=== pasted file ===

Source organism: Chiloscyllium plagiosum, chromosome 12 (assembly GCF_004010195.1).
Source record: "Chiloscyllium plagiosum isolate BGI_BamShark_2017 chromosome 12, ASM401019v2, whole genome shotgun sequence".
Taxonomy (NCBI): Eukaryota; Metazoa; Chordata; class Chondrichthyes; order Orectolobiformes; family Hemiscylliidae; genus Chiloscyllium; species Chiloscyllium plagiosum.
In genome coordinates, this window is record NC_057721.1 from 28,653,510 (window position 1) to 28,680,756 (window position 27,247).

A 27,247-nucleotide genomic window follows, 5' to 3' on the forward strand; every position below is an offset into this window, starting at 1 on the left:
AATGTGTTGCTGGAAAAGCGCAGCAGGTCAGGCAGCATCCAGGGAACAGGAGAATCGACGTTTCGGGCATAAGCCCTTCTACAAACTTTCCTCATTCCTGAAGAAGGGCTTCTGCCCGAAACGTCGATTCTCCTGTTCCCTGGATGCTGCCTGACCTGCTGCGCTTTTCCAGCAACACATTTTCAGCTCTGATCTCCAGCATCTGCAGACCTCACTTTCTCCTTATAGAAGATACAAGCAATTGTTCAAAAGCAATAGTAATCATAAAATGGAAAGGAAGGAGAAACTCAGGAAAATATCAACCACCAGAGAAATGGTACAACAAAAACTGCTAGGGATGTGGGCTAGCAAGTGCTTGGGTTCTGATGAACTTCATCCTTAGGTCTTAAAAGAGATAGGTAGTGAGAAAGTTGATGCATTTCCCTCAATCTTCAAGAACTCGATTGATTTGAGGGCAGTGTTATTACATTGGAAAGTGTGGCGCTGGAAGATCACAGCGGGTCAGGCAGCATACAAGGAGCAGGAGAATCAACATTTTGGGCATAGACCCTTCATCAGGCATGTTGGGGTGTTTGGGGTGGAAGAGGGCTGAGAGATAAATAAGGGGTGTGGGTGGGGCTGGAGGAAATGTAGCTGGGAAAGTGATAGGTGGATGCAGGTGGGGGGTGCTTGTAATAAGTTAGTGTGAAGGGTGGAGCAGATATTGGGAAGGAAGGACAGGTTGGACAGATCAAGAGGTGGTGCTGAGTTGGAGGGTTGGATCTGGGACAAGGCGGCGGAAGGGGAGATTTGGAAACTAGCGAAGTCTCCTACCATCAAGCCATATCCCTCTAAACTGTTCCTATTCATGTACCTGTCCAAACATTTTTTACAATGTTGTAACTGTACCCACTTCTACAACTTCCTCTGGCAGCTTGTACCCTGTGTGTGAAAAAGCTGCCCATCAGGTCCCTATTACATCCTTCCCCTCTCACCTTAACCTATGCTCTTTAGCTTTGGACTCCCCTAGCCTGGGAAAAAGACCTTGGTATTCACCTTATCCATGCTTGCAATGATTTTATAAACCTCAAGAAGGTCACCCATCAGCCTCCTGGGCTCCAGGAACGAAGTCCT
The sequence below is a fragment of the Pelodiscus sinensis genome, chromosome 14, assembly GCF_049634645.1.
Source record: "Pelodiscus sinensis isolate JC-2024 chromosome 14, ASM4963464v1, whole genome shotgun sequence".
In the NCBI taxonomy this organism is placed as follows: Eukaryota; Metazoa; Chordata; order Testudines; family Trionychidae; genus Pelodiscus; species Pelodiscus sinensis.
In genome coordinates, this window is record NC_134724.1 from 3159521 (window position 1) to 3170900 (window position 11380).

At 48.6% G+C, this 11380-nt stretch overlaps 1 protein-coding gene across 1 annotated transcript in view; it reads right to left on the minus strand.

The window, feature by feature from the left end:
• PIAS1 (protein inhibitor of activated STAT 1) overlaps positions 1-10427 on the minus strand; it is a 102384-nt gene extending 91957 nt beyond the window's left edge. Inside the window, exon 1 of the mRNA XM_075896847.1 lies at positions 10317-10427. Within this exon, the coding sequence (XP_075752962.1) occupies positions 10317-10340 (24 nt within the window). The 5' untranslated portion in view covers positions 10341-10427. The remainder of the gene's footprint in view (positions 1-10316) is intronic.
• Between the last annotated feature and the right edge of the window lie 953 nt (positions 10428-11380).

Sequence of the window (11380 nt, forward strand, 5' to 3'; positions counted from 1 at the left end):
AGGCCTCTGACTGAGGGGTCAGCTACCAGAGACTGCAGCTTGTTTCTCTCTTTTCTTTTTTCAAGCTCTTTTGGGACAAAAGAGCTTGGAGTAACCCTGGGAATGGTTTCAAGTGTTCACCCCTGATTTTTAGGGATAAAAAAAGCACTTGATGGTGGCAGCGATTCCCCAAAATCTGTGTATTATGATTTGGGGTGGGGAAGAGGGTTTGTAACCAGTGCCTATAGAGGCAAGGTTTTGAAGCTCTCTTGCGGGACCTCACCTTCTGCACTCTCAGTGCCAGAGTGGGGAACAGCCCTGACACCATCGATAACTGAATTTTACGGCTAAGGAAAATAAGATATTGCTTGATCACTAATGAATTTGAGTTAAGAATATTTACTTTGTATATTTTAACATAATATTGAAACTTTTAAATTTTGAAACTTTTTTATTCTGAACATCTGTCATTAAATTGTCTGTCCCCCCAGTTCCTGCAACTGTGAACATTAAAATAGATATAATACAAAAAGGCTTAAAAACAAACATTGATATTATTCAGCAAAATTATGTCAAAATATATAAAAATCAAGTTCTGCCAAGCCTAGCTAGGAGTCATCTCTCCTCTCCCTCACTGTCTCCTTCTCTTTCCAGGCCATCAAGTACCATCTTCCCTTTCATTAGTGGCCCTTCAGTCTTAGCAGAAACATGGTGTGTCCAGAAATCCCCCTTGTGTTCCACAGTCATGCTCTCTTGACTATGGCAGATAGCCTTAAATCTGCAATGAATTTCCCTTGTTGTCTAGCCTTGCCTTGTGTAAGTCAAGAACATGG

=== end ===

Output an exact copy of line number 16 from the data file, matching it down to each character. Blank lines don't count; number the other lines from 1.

AGGCCTCTGACTGAGGGGTCAGCTACCAGAGACTGCAGCTTGTTTCTCTCTTTTCTTTTTTCAAGCTCTTTTGGGACAAAAGAGCTTGGAGTAACCCTGGGAATGGTTTCAAGTGTTCACCCCTGATTTTTAGGGATAAAAAAAGCACTTGATGGTGGCAGCGATTCCCCAAAATCTGTGTATTATGATTTGGGGTGGGGAAGAGGGTTTGTAACCAGTGCCTATAGAGGCAAGGTTTTGAAGCTCTCTTGCGGGACCTCACCTTCTGCACTCTCAGTGCCAGAGTGGGGAACAGCCCTGACACCATCGATAACTGAATTTTACGGCTAAGGAAAATAAGATATTGCTTGATCACTAATGAATTTGAGTTAAGAATATTTACTTTGTATATTTTAACATAATATTGAAACTTTTAAATTTTGAAACTTTTTTATTCTGAACATCTGTCATTAAATTGTCTGTCCCCCCAGTTCCTGCAACTGTGAACATTAAAATAGATATAATACAAAAAGGCTTAAAAACAAACATTGATATTATTCAGCAAAATTATGTCAAAATATATAAAAATCAAGTTCTGCCAAGCCTAGCTAGGAGTCATCTCTCCTCTCCCTCACTGTCTCCTTCTCTTTCCAGGCCATCAAGTACCATCTTCCCTTTCATTAGTGGCCCTTCAGTCTTAGCAGAAACATGGTGTGTCCAGAAATCCCCCTTGTGTTCCACAGTCATGCTCTCTTGACTATGGCAGATAGCCTTAAATCTGCAATGAATTTCCCTTGTTGTCTAGCCTTGCCTTGTGTAAGTCAAGAACATGG